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Journal Issue: Children and Divorce Volume 4 Number 1 Spring/Summer 1994

The Determination of Child Custody
Joan B. Kelly

Access as a Primary Factor in Custody Determinations

During the decades of maternal presumption, the limited visitation given to non-custodial fathers reflected the perceived insignificance of the father in children's development. Many fathers visited infrequently or ceased contact because of lack of interest, personality problems, maternal opposition to visits, long distances, limited income, or the belief that they were not important to their children. Other fathers became infrequent visitors because of the pain of loss experienced each time they visited and the increasing superficiality of the father-child relationship over time.19,48,73,92 The increased number of divorces in the 1970s and new research on children of divorce forced a reexamination of the concept of limited access. Early studies of children in maternal custody described children's intense dissatisfaction with infrequent contact with the father, the diminution over time of the father's importance to the child,19,28,80,81 and reported a positive relationship between visit frequency and children's adjustment, particularly for boys, unless the parent was poorly adjusted or extremely immature.19,28 In response to these findings, legislation encouraging "frequent and continuing contact" between noncustodial parent and child was passed in many states, and visitation patterns slowly expanded in the 1980s.19,49,93 Increased access was often achieved by adding a weekly week overnight to the every-other-weekend pattern, thereby shortening the number of days children waited between visits and doubling the amount of time that children were spending on a monthly basis with their noncustodial parents, usually fathers, from less than 15% to nearly 30%.

It is not possible to determine, on a national basis, how much time children are actually spending with their fathers at present, although a significant trend toward more contacts has emerged in the past decade. Early reports of families separated in the 1970s indicated that approximately half of the nation's children were not seeing their fathers at all several years after divorce, and very few were visiting their fathers once a week or more.94 These data were collected before influential divorce research was available and prior to the adoption of joint custody or "frequent and continuing contact" statutes in most states. Compared with noncustodial fathers, noncustodial mothers have generally maintained higher levels of contact with their children,94 although along many dimensions, mothers without custody cannot be considered comparable to fathers without custody.95

It is now apparent that fewer children than previously reported have no contact with their fathers after divorce, and more children are experiencing weekly contacts. A 1988 national data set indicates that 18% of the children had no contact in the prior year; 25% saw their fathers one or more times a week.49 Recent regional studies also suggest the level of contact between divorced fathers and children is further increasing in that only about 10% of nonresident parents had not seen their children in the previous year.93,96,97 Separated parents who never married have much higher rates of no contact than do divorced noncustodial parents.49 Contacts with fathers diminish with time and distance after separation,19,49,94,98 although recent studies suggest considerable stability in patterns of contact between fathers and children in the first several years after separation,35 particularly when fathers share physical custody.46,93 If parents do not establish the visitation pattern immediately after separation and do not include overnights in the schedule, the likelihood of visits continuing in the future is considerably diminished.19,35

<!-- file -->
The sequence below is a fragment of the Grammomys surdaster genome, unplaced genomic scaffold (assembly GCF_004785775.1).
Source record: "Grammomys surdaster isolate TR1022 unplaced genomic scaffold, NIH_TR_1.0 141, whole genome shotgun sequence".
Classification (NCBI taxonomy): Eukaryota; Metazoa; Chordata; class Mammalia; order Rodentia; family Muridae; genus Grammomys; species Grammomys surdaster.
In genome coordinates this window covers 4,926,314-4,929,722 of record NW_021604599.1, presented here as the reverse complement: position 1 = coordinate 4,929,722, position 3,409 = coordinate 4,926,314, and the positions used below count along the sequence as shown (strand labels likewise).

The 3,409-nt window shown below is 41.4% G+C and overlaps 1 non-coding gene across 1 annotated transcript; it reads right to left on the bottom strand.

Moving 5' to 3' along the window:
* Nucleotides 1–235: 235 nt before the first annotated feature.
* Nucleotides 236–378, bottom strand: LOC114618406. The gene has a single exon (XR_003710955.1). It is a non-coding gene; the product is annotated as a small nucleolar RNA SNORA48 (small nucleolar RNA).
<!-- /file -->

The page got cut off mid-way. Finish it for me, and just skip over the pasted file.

The importance of noncustodial parents' continued contacts after divorce has been questioned by research finding no relationship between visit frequency and adjustment.45,90,99 Newer research indicates that the psychological adjustment of the custodial parent and the extent of conflict during the marriage and after divorce are more profound influences on children's adjustment than visit frequency.45,90,100 However, a number of studies suggest that continued father involvement after divorce is advantageous to children under certain circumstances. When the relationship with the noncustodial parent is a positive one, children with expanded and flexible visitation are more content and satisfied, and view the divorce less negatively.19,80,100,101 And when the custodial mother approves of the father's continued contacts with the child, the link between visiting and child adjustment is strong, particularly for boys.102-104 Economic advantages accrue as well, in that greater contact between child and father is associated with higher child support compliance,49,50 payment of more supplemental child expenses,50 and less father dropout in the longer term.35,49,93,105 Research is needed to assess the longer-term effects of noncustodial parent involvement for children of different ages and gender, using a broader range of variables including father-child closeness, legal and parent conflict, parent social and psychological adjustment, the child's self-esteem, sense of being loved and supported, and academic and social functioning.38,100